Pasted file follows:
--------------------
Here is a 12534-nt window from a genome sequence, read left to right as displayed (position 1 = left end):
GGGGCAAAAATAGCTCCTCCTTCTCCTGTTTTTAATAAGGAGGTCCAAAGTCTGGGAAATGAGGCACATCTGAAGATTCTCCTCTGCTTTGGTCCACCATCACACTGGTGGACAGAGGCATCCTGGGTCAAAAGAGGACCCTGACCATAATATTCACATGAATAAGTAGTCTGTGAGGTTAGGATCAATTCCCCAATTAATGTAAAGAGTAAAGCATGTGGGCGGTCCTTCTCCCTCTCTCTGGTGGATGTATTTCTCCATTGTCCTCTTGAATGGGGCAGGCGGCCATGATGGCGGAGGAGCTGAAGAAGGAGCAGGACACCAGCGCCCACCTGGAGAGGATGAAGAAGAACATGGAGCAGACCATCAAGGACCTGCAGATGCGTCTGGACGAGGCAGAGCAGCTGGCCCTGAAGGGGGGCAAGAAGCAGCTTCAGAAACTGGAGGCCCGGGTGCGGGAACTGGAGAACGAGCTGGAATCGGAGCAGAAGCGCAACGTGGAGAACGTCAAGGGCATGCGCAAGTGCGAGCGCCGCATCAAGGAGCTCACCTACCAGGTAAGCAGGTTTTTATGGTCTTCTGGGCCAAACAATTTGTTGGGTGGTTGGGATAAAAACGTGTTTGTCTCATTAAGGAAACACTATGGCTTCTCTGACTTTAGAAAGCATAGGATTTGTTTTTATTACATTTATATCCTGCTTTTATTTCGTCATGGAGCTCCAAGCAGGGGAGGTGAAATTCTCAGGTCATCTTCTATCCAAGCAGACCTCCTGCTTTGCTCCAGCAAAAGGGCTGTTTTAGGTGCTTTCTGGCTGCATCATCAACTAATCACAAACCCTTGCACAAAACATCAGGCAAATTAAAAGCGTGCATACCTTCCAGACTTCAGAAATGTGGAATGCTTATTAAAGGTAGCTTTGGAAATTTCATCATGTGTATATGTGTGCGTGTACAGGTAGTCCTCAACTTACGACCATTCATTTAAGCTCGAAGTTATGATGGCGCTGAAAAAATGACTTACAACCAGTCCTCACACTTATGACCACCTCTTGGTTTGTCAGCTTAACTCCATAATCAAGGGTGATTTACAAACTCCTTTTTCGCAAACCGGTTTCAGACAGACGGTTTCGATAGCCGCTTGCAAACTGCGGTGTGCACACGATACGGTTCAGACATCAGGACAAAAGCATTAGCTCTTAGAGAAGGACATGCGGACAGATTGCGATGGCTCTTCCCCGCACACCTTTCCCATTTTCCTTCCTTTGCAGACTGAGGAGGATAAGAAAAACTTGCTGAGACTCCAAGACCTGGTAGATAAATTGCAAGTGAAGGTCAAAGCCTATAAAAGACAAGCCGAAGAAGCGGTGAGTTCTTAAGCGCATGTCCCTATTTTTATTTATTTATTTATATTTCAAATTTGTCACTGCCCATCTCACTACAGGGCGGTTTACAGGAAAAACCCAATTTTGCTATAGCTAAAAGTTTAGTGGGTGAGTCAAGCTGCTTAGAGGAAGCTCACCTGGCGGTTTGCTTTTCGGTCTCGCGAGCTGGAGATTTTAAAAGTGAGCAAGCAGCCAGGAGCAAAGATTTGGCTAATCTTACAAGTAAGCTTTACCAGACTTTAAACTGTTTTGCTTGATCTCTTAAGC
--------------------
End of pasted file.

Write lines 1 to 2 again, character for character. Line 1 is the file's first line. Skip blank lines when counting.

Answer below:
Here is a 12534-nt window from a genome sequence, read left to right as displayed (position 1 = left end):
GGGGCAAAAATAGCTCCTCCTTCTCCTGTTTTTAATAAGGAGGTCCAAAGTCTGGGAAATGAGGCACATCTGAAGATTCTCCTCTGCTTTGGTCCACCATCACACTGGTGGACAGAGGCATCCTGGGTCAAAAGAGGACCCTGACCATAATATTCACATGAATAAGTAGTCTGTGAGGTTAGGATCAATTCCCCAATTAATGTAAAGAGTAAAGCATGTGGGCGGTCCTTCTCCCTCTCTCTGGTGGATGTATTTCTCCATTGTCCTCTTGAATGGGGCAGGCGGCCATGATGGCGGAGGAGCTGAAGAAGGAGCAGGACACCAGCGCCCACCTGGAGAGGATGAAGAAGAACATGGAGCAGACCATCAAGGACCTGCAGATGCGTCTGGACGAGGCAGAGCAGCTGGCCCTGAAGGGGGGCAAGAAGCAGCTTCAGAAACTGGAGGCCCGGGTGCGGGAACTGGAGAACGAGCTGGAATCGGAGCAGAAGCGCAACGTGGAGAACGTCAAGGGCATGCGCAAGTGCGAGCGCCGCATCAAGGAGCTCACCTACCAGGTAAGCAGGTTTTTATGGTCTTCTGGGCCAAACAATTTGTTGGGTGGTTGGGATAAAAACGTGTTTGTCTCATTAAGGAAACACTATGGCTTCTCTGACTTTAGAAAGCATAGGATTTGTTTTTATTACATTTATATCCTGCTTTTATTTCGTCATGGAGCTCCAAGCAGGGGAGGTGAAATTCTCAGGTCATCTTCTATCCAAGCAGACCTCCTGCTTTGCTCCAGCAAAAGGGCTGTTTTAGGTGCTTTCTGGCTGCATCATCAACTAATCACAAACCCTTGCACAAAACATCAGGCAAATTAAAAGCGTGCATACCTTCCAGACTTCAGAAATGTGGAATGCTTATTAAAGGTAGCTTTGGAAATTTCATCATGTGTATATGTGTGCGTGTACAGGTAGTCCTCAACTTACGACCATTCATTTAAGCTCGAAGTTATGATGGCGCTGAAAAAATGACTTACAACCAGTCCTCACACTTATGACCACCTCTTGGTTTGTCAGCTTAACTCCATAATCAAGGGTGATTTACAAACTCCTTTTTCGCAAACCGGTTTCAGACAGACGGTTTCGATAGCCGCTTGCAAACTGCGGTGTGCACACGATACGGTTCAGACATCAGGACAAAAGCATTAGCTCTTAGAGAAGGACATGCGGACAGATTGCGATGGCTCTTCCCCGCACACCTTTCCCATTTTCCTTCCTTTGCAGACTGAGGAGGATAAGAAAAACTTGCTGAGACTCCAAGACCTGGTAGATAAATTGCAAGTGAAGGTCAAAGCCTATAAAAGACAAGCCGAAGAAGCGGTGAGTTCTTAAGCGCATGTCCCTATTTTTATTTATTTATTTATATTTCAAATTTGTCACTGCCCATCTCACTACAGGGCGGTTTACAGGAAAAACCCAATTTTGCTATAGCTAAAAGTTTAGTGGGTGAGTCAAGCTGCTTAGAGGAAGCTCACCTGGCGGTTTGCTTTTCGGTCTCGCGAGCTGGAGATTTTAAAAGTGAGCAAGCAGCCAGGAGCAAAGATTTGGCTAATCTTACAAGTAAGCTTTACCAGACTTTAAACTGTTTTGCTTGATCTCTTAAGC